Donna Ladd is an award-winning journalist and editor from Philadelphia, Miss., who started two newspapers in Manhattan, then helped launch the first alternative newspaper in Colorado Springs. She returned home to Mississippi after 18 years and is co-founder and editor-in-chief of the Jackson Free Press, the state's only alternative newspaper and a member of the Association of Alternative Newsweeklies. She has written for many magazines, Web sites and alternative newspapers, including the Village Voice in New York.
Ladd received her B.A. in political science from Mississippi State University in 1983, where she was a John C. Stennis scholar in political science. She was one of the first members of her family to attend college and the first to earn a master's degree, in 2001 from Columbia University, where she studied journalism with a social justice focus. Over two years, she studied in the Columbia Law School, Teacher's College and the Institute for African American Studies, in addition to the journalism school, where she was a teaching assistant for Professor LynNell Hancock, a specialist in journalism about children. In June 2001, Ladd was awarded a six-month Packard Future of Children Fellowship through the University of Maryland School of Journalism to study the discriminatory effects of school discipline.
In the first three years of the Jackson Free Press, Ladd has won five national writing awards from the Association of Alternative Newsweeklies for feature writing, investigative reporting, columns, political columns and music criticism. Her first-place feature about a Jackson family victimized by priest abuse, "Alleged Victims," , is republished in the book, "Best AltWeekly Writing and Design 2005 (AAN Press, $19.95).
In 2005, Ladd led a team of young native Mississippians to both cover and blog about the Edgar Ray Killen trial and, working with the Canadian Broadcasting Corp. to revisit the 1964 Klan murders of Charles Moore and Henry Dee. Ladd's story about the Dee-Moore case led to a series of national stories on the case and helped move the cold case to a national stage. She also reported for the first time that the a primary suspect in the case is not dead as had been erroneously reported by The Clarion Ledger and the Los Angeles Times. The package of stories won second place in AAN's 2006 investigative reporting contest.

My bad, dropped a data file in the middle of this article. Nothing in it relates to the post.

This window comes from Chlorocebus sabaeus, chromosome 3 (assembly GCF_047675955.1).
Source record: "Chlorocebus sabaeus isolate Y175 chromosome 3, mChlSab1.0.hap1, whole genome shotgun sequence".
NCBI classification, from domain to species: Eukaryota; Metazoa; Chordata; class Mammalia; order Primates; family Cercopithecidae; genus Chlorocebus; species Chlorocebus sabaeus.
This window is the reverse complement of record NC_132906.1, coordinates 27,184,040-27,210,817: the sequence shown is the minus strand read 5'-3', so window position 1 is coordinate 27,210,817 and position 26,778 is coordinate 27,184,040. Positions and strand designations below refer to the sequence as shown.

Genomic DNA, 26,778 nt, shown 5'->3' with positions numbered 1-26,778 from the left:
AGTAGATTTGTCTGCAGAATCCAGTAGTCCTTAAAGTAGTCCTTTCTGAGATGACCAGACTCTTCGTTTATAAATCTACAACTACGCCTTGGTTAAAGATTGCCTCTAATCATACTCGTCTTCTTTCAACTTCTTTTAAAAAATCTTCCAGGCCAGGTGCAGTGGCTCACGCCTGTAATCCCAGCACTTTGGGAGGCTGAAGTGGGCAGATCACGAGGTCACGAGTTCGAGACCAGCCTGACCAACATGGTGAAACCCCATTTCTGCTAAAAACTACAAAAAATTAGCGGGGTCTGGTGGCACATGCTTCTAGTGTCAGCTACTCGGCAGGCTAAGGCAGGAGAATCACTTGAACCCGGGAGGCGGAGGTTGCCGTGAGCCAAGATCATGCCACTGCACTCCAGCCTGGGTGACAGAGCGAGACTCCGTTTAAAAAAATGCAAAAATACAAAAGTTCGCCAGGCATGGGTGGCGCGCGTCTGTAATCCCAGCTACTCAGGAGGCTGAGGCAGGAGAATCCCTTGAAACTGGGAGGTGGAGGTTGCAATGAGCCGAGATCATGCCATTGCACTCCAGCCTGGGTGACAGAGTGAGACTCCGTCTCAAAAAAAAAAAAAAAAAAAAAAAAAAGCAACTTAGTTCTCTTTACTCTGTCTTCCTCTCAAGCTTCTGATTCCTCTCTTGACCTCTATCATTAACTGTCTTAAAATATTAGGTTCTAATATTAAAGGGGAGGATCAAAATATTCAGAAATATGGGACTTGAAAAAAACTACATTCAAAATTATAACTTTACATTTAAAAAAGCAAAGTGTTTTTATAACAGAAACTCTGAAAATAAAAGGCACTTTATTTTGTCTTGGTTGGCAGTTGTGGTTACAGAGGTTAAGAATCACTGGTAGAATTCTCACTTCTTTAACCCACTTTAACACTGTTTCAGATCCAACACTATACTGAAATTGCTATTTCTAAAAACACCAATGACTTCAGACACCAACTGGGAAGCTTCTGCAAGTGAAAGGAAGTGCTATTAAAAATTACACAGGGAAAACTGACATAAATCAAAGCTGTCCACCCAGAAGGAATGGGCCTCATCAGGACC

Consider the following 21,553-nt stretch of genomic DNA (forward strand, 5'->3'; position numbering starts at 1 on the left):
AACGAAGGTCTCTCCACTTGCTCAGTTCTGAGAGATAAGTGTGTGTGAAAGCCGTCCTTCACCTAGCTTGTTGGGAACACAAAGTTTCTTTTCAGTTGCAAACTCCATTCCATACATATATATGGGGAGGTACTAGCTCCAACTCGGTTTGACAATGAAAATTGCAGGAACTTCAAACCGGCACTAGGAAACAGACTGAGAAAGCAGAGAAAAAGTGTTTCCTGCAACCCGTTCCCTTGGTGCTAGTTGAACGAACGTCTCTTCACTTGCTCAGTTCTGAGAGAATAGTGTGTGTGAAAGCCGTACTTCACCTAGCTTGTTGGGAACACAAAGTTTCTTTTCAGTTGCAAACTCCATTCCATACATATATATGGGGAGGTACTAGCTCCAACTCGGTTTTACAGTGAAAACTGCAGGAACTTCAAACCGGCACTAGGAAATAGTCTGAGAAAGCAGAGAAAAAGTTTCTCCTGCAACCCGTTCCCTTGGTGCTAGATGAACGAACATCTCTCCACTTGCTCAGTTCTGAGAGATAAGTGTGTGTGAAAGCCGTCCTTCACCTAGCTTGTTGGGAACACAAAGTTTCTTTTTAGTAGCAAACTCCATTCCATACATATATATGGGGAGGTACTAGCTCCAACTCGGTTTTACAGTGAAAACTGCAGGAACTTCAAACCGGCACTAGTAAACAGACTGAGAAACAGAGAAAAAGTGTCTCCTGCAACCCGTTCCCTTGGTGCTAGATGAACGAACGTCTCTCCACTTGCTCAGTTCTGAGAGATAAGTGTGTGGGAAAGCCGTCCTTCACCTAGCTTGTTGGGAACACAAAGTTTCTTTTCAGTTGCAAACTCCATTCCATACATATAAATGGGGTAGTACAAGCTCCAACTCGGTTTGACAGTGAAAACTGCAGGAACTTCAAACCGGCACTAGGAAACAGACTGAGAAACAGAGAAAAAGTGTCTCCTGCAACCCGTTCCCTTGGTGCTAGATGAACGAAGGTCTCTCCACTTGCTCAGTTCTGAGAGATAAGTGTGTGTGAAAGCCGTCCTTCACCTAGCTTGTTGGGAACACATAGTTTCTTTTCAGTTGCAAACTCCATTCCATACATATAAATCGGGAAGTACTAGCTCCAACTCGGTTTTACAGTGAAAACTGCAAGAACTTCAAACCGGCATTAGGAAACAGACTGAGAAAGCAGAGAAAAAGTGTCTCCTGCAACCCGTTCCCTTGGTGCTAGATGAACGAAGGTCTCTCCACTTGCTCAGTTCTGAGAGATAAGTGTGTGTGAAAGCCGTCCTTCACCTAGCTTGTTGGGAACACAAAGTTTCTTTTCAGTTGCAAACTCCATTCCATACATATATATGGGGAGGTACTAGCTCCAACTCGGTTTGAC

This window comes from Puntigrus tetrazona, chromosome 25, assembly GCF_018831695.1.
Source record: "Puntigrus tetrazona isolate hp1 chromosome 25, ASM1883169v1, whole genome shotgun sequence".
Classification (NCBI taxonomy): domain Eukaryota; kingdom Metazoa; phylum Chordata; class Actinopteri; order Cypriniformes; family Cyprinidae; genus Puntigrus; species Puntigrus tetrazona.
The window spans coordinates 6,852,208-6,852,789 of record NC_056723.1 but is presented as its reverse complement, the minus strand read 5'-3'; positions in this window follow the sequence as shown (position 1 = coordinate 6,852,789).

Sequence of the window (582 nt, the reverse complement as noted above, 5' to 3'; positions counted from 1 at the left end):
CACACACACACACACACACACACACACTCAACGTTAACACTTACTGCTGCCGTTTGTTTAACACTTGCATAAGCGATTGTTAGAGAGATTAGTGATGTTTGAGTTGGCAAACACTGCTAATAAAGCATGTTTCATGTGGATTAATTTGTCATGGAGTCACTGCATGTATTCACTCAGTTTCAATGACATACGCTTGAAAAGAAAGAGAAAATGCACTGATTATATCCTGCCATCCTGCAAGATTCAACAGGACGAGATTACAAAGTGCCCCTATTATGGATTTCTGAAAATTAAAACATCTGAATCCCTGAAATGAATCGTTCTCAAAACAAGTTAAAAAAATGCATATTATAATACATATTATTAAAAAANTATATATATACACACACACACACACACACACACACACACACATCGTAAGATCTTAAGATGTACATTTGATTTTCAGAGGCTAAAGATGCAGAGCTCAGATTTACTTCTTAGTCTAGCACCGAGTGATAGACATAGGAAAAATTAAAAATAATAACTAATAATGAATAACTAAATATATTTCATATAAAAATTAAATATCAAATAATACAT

In 2005, Ladd was named one of Mississippi's 50 Leading Businesswomen by the Mississippi Business Journal, and she is the recipient of the 2006 Friendship Award, along with Mississippi NAACP President Derrick Johnson, from Jackson 2000, a racial-reconciliation organization. Her work on race and youth issues has been featured in many publications, from Glamour magazine to a CQ Press textbook on juvenile justice. In 2006, she was elected to the national board of the Association of Alternative Newsweeklies and to the state board of the American Civil Liberties Union of Mississippi. In 2006, she was appointed to the Jackson State University Mass Communications Advisory Board. She is an adviser to The Hoofbeat newspaper at Murrah High School in Jackson, and will lead diversity workshops for Youth Leadership Jackson in 2007. She also teaches writing workshops at the Academy for Alternative Journalism at the Medill School of Journalism at Northwestern University in Chicago.
Ladd is very active in the Jackson community and hosts regular social gatherings of The Lounge, a salon for Jackson creatives and progressive thinkers. She regularly speaks about community and journalism to schools, nonprofits, and to local and national media, and is an active member of the board of the Jackson Arts Council. She teaches a weekly seminar in creative non-fiction writing. She lives in Jackson with her long-time partner Todd Stauffer, the publisher of the Jackson Free Press, a filmmaker, and the author of dozens of books on technology, the Internet and blogging.
Read an interview with Ladd here. Visit Donna Ladd's blog here.